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University remembers Sept. 11 by helping with recovery

Event to commemorate Sept. 11

A commemorative assembly focusing on the tragic events of one year ago is scheduled for 7 p.m. Wednesday, Sept. 11, on Cannon Green, behind Nassau Hall. All students, faculty, staff, alumni and members of the surrounding communities are invited to attend.
    The service, expected to last for about an hour, is being planned by the Office of the President. It will include remarks by President Tilghman, readings and reflections by faculty members and students as well as musical selections.
    Some bleacher seating will be provided, but those planning to attend are invited to bring their own lawn chairs and blankets. In case of rain, the assembly will take place in the University Chapel. For more information and a list of speakers, visit this Web site: <www.princeton.edu/~vp/september.htm>

Panel planned on legacies of Sept. 11

Princeton NJ -- The Woodrow Wilson School of Public and International Affairs has scheduled a panel discussion on "Legacies of Sept. 11: Priorities and Challenges" for 4:30 p.m. Wednesday, Sept. 11, in Dodds Auditorium, Robertson Hall.
    The panel, moderated by Dean Anne-Marie Slaughter, will feature these faculty members: Aaron Friedberg, professor of politics and international affairs and director of the Center of International Studies and of the Research Program in International Security; Jeffrey Herbst, professor of politics and international affairs and chair of the Department of Politics; Frederick Hitz, lecturer of public and international affairs and director of the Project on International Intelligence; Alan Krueger, the Lynn Bendheim Thoman Class of 1976 and Robert Bendheim Class of 1937 Professor of Economics and Public Policy, professor of economics and public affairs and director of the Survey Research Center and of the Industrial Relations Section; and Kathleen McNamara, assistant professor of politics and international affairs.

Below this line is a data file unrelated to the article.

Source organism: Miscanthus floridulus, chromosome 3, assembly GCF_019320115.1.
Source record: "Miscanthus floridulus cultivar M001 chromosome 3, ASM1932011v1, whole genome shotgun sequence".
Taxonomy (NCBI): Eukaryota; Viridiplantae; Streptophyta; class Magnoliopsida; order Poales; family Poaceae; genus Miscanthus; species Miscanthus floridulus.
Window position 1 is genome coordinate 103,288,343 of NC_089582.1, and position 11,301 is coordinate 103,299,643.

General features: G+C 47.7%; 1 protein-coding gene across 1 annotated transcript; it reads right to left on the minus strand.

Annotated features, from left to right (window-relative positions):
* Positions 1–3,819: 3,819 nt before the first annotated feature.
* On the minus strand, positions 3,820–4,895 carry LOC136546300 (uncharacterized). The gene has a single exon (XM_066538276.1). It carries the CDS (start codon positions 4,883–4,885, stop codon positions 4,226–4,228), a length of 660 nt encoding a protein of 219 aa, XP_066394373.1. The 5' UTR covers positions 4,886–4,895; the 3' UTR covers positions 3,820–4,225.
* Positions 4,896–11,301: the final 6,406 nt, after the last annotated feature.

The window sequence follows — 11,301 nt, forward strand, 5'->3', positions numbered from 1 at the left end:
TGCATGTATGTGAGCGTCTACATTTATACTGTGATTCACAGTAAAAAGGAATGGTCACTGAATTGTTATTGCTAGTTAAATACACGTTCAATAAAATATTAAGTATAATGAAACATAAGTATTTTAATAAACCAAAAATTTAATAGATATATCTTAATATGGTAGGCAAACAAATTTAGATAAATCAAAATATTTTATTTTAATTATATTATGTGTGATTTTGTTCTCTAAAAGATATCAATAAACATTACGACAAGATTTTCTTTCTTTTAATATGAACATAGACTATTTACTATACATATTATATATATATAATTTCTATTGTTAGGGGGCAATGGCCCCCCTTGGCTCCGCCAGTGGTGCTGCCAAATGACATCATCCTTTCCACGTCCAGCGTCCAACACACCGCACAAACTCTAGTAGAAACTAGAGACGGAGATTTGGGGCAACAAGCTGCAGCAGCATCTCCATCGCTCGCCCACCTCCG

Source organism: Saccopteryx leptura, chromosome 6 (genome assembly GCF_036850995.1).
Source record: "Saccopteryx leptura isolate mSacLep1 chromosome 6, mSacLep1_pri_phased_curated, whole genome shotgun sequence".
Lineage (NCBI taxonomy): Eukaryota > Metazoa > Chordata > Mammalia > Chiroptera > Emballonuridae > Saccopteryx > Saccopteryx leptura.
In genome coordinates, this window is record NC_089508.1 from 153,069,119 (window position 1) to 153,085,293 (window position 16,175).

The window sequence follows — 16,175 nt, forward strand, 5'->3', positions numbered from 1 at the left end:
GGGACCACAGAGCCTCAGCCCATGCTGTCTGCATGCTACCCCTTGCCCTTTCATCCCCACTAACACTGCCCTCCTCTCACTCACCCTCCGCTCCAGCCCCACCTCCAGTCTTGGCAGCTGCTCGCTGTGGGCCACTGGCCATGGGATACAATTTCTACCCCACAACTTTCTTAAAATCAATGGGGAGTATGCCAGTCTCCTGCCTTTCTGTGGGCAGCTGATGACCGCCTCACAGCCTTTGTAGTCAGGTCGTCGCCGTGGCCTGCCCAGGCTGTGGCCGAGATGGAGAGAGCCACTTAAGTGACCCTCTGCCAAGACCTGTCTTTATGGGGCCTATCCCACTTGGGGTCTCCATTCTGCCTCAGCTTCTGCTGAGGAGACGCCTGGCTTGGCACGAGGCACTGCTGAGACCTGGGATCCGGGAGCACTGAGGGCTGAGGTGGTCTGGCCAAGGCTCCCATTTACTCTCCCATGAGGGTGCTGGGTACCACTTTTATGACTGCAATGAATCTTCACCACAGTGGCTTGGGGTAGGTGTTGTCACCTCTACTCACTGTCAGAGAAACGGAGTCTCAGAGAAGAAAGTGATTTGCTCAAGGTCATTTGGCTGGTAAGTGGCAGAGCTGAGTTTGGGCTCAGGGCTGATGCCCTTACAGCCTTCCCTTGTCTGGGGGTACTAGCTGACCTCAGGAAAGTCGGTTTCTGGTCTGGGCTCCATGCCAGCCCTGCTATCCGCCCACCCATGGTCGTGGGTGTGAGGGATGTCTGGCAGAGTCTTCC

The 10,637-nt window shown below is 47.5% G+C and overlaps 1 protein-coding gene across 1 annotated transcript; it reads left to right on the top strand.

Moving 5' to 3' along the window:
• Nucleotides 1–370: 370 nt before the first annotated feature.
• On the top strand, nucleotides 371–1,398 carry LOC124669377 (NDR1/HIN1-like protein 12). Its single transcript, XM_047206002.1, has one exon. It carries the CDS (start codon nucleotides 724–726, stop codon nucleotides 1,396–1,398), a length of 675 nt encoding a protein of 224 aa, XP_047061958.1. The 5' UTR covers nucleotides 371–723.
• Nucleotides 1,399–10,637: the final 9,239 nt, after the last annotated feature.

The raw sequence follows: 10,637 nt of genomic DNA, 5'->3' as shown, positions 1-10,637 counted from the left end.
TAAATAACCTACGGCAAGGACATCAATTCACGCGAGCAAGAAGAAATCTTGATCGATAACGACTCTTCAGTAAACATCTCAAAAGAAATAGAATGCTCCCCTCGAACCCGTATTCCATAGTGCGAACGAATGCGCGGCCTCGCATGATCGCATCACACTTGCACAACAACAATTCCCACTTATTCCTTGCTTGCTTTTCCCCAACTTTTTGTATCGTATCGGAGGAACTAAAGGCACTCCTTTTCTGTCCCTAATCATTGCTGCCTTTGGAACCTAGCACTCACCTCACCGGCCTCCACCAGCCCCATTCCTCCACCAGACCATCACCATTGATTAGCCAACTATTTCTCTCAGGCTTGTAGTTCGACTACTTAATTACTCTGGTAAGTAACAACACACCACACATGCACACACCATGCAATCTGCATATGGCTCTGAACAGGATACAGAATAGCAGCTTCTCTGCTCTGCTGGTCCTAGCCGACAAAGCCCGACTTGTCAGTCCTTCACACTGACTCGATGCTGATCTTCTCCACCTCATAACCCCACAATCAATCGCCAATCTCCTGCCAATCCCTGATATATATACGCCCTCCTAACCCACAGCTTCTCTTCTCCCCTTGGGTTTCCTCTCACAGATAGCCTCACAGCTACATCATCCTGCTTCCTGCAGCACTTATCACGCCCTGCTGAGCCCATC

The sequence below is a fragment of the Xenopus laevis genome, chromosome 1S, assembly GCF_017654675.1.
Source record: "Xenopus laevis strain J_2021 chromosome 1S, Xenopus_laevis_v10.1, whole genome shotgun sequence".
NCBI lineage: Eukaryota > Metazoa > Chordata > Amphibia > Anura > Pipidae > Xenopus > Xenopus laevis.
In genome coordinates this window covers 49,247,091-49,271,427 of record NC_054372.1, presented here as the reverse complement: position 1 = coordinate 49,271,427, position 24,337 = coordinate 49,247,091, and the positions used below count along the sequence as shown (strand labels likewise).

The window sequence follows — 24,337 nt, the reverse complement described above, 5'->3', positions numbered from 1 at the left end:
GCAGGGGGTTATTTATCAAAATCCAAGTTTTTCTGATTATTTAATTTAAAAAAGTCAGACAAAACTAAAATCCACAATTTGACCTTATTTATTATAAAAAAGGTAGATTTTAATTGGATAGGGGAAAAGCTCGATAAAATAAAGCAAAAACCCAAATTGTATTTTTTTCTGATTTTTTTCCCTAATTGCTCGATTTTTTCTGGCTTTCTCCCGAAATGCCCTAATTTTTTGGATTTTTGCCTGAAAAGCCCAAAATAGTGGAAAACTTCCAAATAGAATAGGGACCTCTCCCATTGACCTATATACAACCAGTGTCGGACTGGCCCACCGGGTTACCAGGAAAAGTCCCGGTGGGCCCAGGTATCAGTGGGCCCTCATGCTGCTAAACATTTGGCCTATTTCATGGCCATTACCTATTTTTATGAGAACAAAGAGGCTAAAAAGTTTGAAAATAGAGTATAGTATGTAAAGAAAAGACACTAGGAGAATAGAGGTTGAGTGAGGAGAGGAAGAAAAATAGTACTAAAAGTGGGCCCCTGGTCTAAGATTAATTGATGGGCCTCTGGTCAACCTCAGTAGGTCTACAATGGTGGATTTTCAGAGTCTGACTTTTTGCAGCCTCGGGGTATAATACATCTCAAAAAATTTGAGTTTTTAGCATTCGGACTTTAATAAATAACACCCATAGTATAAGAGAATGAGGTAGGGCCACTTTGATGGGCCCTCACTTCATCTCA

A Princeton I.D. will be needed for seating in Dodds Auditorium. Simulcast seating will be available for the general public in Bowls 1, 2 and 016, Robertson Hall.

'After Sept. 11' exhibition opens

After Sept. 11," an exhibition that explores how the work of 12 regional artists has been influenced by the tragic events of one year ago, will open Monday, Sept. 9, at the newly renovated Woodrow Wilson School of Public and International Affairs' Bernstein Gallery on the lower level of Robertson Hall.
    The public is invited to an opening reception from 7 to 9 p.m. Friday, Sept. 13. The exhibition runs from 9 a.m. to 5 p.m. Mondays through Fridays through Dec. 1.
    Robertson, including the gallery space, has been undergoing significant renovations over the past year. The Bernstein Gallery originally was dedicated in 1990 as a memorial to former Woodrow Wilson School Dean Marver Bernstein and his wife, Sheva.
    It is intended as a showcase for art reflecting the mission of the Woodrow Wilson School. "At the Woodrow Wilson School, we encourage our students to take an interdisciplinary approach to solving public policy problems," said Associate Dean Karen Jezierny, who has spearheaded the effort to make the gallery a place where art and public policy coexist. "Incorporating the visual arts into the students' academic experience serves to further broaden their outlook."
    Curator Kate Somers said, "The idea of having exhibitions at WWS which tie in to the school's curriculum makes a lot of sense. 'After Sept. 11' is an appropriate inaugural show for the gallery the work on view will be a deeply moving reflection of how 12 regional artists have expressed, in art, their emotional, spiritual and political reactions to that event."
    The other shows planned for 2002-03 include: "In Their Backyard: Community Health Leaders," showcasing black and white photography by Larry Fink of community health leaders across the country who have dedicated their lives to improving health care for vulnerable populations; "Africa's 'Lunatics,'" featuring the work of the young Frenchman, Vincent Fougere, who spent eight years photographing people with serious mental illness in Africa; and a juried competition of photography by Woodrow Wilson School students as they express visually their academic studies both here and abroad


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